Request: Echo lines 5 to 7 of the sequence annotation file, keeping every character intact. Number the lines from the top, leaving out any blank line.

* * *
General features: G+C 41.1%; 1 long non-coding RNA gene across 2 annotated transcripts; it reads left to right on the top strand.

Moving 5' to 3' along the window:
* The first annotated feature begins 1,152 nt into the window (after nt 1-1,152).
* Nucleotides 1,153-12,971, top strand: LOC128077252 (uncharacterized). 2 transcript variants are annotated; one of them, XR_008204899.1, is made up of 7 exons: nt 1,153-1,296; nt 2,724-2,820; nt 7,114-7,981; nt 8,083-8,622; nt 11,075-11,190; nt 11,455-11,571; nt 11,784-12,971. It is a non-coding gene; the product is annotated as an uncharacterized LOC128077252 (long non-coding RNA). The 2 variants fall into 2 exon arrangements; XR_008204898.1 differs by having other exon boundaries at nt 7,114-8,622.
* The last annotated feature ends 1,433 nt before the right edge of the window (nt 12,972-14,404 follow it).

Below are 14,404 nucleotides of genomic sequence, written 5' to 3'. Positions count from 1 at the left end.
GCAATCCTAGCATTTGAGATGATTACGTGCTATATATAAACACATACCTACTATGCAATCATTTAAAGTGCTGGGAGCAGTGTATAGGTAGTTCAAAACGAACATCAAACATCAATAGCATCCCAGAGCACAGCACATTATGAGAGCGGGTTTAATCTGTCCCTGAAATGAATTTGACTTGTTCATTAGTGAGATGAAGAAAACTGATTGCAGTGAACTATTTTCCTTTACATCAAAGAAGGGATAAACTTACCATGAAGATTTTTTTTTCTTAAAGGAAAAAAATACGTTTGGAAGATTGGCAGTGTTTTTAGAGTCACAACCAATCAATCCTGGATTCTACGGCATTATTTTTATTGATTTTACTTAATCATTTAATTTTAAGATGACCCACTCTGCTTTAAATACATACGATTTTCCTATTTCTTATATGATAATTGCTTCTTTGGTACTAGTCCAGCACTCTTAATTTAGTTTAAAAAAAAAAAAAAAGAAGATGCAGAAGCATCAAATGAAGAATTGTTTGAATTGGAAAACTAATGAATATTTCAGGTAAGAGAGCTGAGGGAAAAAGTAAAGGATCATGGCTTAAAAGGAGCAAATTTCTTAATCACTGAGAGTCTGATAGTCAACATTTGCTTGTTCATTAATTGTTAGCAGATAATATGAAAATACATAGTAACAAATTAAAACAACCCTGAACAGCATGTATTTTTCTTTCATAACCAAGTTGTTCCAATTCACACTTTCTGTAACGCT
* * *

* The last annotated feature ends 1,433 nt before the right edge of the window (nt 12,972-14,404 follow it).

Below are 14,404 nucleotides of genomic sequence, written 5' to 3'. Positions count from 1 at the left end.
GCAATCCTAGCATTTGAGATGATTACGTGCTATATATAAACACATACCTACTATGCAATCATTTAAAGTGCTGGGAGCAGTGTATAGGTAGTTCAAAACGAACATCAAACATCAATAGCATCCCAGAGCACAGCACATTATGAGAGCGGGTTTAATCTGTCCCTGAAATGAATTTGACTTGTTCATTAGTGAGATGAAGAAAACTGATTGCAGTGAACTATTTTCCTTTACATCAAAGAAGGGATAAACTTACCATGAAGATTTTTTTTTCTTAAAGGAAAAAAATACGTTTGGAAGATTGGCAGTGTTTTTAGAGTCACAACCAATCAATCCTGGATTCTACGGCATTATTTTTATTGATTTTACTTAATCATTTAATTTTAAGATGACCCACTCTGCTTTAAATACATACGATTTTCCTATTTCTTATATGATAATTGCTTCTTTGGTACTAGTCCAGCACTCTTAATTTAGTTTAAAAAAAAAAAAAAAGAAGATGCAGAAGCATCAAATGAAGAATTGTTTGAATTGGAAAACTAATGAATATTTCAGGTAAGAGAGCTGAGGGAAAAAGTAAAGGATCATGGCTTAAAAGGAGCAAATTTCTTAATCACTGAGAGTCTGATAGTCAACATTTGCTTGTTCATTAATTGTTAGCAGATAATATGAAAATACATAGTAACAAATTAAAACAACCCTGAACAGCATGTATTTTTCTTTCATAACCAAGTTGTTCCAATTCACACTTTCTGTAACGCT